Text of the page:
This week Spokane’s City Council voted to indefinitely table a resolution on Washington’s marriage equality law.
“We’re going to actually have 200 people here tonight, we’re going to be here until 11:40pm, and we’re going to not vote on the issue and we’re going to defer it.”
City Council President Ben Stuckart and the rest of council heard more than four hours of testimony on a resolution that would support state lawmakers’ decision to legalize same-sex marriage. In council policy a member can move to defer a resolution before the actual vote on the resolution itself. And that’s what they did last night by a 4 to 3 decision. Stuckart interpreted the large crowd as a sign that marriage equality is an important issue to people on both sides of the aisle.
“So I am extremely disappointed that we’re going to defer this after thoughtful discussion, everybody being very respectful in these chambers.”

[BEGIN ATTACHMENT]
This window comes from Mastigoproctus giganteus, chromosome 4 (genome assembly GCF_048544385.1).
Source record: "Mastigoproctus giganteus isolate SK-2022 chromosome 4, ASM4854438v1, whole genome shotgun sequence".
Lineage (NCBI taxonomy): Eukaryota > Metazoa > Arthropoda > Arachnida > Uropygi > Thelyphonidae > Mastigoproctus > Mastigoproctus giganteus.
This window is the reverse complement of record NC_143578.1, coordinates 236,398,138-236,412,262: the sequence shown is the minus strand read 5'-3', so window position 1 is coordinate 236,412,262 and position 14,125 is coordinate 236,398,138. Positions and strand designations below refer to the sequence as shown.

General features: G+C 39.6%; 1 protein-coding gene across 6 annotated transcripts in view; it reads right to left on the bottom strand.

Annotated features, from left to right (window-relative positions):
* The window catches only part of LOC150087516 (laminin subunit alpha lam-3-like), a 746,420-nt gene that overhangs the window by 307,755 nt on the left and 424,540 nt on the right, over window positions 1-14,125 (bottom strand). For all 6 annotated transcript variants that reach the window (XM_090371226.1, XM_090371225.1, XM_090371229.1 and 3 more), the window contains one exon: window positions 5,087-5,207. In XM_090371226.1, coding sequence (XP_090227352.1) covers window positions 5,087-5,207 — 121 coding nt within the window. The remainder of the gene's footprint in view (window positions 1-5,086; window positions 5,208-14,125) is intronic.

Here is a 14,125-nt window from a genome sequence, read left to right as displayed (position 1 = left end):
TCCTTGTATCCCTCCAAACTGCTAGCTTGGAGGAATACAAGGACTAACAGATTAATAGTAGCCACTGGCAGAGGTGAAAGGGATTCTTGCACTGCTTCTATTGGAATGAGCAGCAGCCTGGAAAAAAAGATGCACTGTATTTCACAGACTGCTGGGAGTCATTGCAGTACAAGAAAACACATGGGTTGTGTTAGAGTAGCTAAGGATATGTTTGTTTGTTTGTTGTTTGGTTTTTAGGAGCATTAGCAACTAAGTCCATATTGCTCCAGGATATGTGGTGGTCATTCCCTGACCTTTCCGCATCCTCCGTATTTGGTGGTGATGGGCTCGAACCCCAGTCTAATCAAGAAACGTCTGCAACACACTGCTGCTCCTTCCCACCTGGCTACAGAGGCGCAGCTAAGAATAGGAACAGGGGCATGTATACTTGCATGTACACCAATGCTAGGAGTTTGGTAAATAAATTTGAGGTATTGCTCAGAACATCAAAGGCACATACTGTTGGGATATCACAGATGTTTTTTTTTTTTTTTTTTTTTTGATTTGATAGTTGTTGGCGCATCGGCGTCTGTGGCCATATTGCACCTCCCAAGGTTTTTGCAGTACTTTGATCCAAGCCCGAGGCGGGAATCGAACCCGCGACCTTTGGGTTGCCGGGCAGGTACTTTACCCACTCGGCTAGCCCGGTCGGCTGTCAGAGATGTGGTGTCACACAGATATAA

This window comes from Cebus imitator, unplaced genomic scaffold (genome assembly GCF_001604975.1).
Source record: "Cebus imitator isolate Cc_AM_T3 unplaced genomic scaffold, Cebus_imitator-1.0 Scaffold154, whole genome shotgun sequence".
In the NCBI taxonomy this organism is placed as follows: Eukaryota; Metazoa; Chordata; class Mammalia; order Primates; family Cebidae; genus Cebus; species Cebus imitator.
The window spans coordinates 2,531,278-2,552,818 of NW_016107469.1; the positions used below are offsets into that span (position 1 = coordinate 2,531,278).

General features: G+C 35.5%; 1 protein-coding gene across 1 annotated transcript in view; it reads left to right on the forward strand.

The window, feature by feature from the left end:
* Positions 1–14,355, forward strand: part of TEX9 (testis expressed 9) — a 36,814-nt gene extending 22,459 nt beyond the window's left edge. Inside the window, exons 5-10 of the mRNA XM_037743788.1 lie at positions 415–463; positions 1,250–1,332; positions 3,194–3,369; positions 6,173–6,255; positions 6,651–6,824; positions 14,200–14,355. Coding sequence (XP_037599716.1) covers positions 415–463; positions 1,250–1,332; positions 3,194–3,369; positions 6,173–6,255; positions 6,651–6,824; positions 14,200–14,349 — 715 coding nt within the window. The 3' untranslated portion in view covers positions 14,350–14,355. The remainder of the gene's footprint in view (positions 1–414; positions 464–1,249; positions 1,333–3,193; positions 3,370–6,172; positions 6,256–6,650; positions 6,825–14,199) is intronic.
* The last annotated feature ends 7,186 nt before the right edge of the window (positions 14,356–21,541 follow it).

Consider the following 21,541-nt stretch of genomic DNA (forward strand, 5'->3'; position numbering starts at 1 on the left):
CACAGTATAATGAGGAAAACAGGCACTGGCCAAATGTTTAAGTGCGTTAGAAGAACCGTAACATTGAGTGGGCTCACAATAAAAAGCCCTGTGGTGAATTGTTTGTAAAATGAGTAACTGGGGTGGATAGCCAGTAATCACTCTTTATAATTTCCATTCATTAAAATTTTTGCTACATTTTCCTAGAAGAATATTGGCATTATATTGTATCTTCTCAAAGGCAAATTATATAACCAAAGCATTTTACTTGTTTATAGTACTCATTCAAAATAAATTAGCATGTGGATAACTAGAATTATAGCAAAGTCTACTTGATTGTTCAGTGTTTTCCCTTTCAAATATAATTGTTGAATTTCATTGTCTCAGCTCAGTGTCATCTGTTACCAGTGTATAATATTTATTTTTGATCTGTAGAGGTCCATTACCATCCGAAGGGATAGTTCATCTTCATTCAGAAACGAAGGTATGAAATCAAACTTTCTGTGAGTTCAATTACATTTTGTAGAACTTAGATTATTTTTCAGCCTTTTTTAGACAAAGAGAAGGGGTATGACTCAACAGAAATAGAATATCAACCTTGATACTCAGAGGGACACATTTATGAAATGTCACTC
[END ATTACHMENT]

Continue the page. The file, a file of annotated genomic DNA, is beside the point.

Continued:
That discussion included emotional testimony from both sides. One woman, Margartet Peggy Pollen, says gays and lesbians have the right to live as they choose, but not to " redefine marriage for all of us."
“Do we want to teach the next generation that one half of humanity, either mothers or fathers, are dispensable or unimportant? Children are confused enough right now with sexual messages, let’s not confuse them any further. Thank you.”
On the other side… Yvonne Morton, the chair of the Human Rights Commission, said gay couples want to get married for the same reason as heterosexual ones.
“They’re in love. They want to make a commitment to each other. Marriage is the basic building block of our neighborhoods and our nation… Denying same sex couples the right to marry stigmatizes gay and lesbian couples as inferior and sends a message it is acceptable to discriminate against them.”
Based on state law same-sex couples can marry as soon as June 7th in Washington, unless activists who are gathering petitions get enough signatures to put it to a vote in November.
Copyright 2012 Spokane Public Radio